Civic News

These Baltimore companies are intervening to help Ukrainian civilians and staff

Sisu Global Health is shipping its unique blood transfusion devices to assist surgeries, while Return Solutions continues to work with its Ukrainian colleagues through the invasion.

A sign reading "Help Ukraine" at a protest against the Russian-led invastion

By Flickr user Gerry Popplestone

With no tangible peace in sight, at least two local startups, differing in focus and approach, are working to assist Ukrainians living through Russia’s ongoing invasion.

One, the Remington–based medical device startup Sisu Global Health, recently sent its first shipment of the company’s Hemafuse devices to help save the lives of those that need blood transfusions.

The Hemafuse device pumps blood from an internal hemorrhage into a blood bag, allowing it to be reused. This process is known as known as autotransfusion and can supplant the need for donor blood in an active warzone, where triage is the norm and donor blood can be scarce. The company is currently trying to raise $110,000 dollars, with which it hopes to deliver Hemafuse devices for 1,000 surgeries.

The shipments will go directly to Kyiv and, if all goes well, offer crucial support for blood transfusions happening on the ground. According to a crowdfunding page the company included in the tweet above, a $110 donation supports a device for one surgery in Ukraine.

Another local company, the sales intelligence-focused Return Solutions, draws its full stack dev team from the Ukrainian software company Xenoss. The seven-person developent team is spread throughout Ukraine, including in the cities of Kyiv, Odessa and Lviv. Using a business continuity plan that it shared with Return Solutions months before the Russian invasion, the Ukrainian team has kept working throughout the war. A press release noted that the developers work with their coats on case they need to flee to air raid shelters. That detail aside, the 2022 RealLIST Startups honoree’s CEO Greg Dvorken stressed the prioritization of safety and noted that the Ukrainian devs remain resolute to their work for the sake of normalcy amidst the chaos.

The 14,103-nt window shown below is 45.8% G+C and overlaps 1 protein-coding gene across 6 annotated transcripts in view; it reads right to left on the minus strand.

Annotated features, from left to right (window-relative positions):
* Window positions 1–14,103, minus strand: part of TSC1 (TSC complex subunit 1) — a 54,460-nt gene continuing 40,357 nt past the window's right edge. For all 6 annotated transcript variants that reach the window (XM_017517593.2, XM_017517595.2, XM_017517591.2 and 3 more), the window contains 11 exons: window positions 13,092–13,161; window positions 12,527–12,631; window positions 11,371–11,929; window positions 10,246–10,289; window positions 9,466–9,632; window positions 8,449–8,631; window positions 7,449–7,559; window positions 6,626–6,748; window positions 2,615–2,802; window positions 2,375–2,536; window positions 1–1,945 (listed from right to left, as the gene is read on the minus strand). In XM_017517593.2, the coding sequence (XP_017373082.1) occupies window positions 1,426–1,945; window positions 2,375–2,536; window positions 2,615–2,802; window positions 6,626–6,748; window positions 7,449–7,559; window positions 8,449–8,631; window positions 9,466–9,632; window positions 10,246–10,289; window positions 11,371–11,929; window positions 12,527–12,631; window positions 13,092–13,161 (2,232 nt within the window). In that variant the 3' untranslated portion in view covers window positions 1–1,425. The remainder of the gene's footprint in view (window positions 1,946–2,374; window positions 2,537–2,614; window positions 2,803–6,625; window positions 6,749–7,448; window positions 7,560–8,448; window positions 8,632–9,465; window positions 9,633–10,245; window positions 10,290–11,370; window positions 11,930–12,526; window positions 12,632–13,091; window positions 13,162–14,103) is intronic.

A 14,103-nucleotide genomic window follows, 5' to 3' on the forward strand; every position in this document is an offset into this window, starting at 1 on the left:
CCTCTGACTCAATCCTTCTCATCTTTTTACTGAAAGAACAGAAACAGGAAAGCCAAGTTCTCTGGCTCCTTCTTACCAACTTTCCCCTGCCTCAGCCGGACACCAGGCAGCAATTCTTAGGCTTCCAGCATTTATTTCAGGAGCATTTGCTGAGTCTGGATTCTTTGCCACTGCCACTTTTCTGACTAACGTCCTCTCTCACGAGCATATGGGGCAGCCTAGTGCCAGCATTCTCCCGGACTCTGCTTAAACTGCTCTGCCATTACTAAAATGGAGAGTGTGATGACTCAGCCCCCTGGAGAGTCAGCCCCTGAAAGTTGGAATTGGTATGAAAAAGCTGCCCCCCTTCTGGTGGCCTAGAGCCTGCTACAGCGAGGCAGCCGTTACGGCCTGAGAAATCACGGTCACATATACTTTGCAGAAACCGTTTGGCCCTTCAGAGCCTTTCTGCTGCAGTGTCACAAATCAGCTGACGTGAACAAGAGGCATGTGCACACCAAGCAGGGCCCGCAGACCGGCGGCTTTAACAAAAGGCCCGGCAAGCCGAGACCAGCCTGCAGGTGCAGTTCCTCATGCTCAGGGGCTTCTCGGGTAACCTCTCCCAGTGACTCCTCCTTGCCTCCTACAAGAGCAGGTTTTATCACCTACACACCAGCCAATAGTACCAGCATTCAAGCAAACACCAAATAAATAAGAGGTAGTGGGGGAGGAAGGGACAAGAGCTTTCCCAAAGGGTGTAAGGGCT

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“[I] heard a story the other day from one of [the dev team members] that a Russian plane was knocked out of the sky and landed a kilometer from his house,” Dvorken told Technical.ly. “He saw it happen and he was in his basement. I try to think about what would that be like. It’s so incomprehensible. You see it in a movie, but I couldn’t imagine seeing it with my own eyes.”

Dvorken meets with the Ukrainian dev team every Monday morning. Over the past 45 days since the invasion began, Dvorken said, the team at Xenoss has produced the sales tech company’s most important work to date. It’s a strange dichotomy for Dvorken: The work output has never been better, even as it came from team members who take Zoom calls from their bathtubs, ready to run to a shelter at a moment’s notice.

“I wish I could do more. I wish there were other things we could do,” Dvorken said. “[Xenoss’ developers] also seem to be stronger than ever at this point. I’m just very impressed with them as a team and as a country. It just kind of blows my mind.”

The Xenoss team meets with Return Solutions’ CEO Greg Dvorken. (Courtesy screenshot)

 

Do you know of any tech companies in and around Baltimore that are working to support Ukranians, whether on their staff or beyond? Let us know at baltimore@technical.ly.


Donte Kirby is a 2020-2022 corps member for Report for America, an initiative of The Groundtruth Project that pairs young journalists with local newsrooms. This position is supported by the Robert W. Deutsch Foundation. -30-
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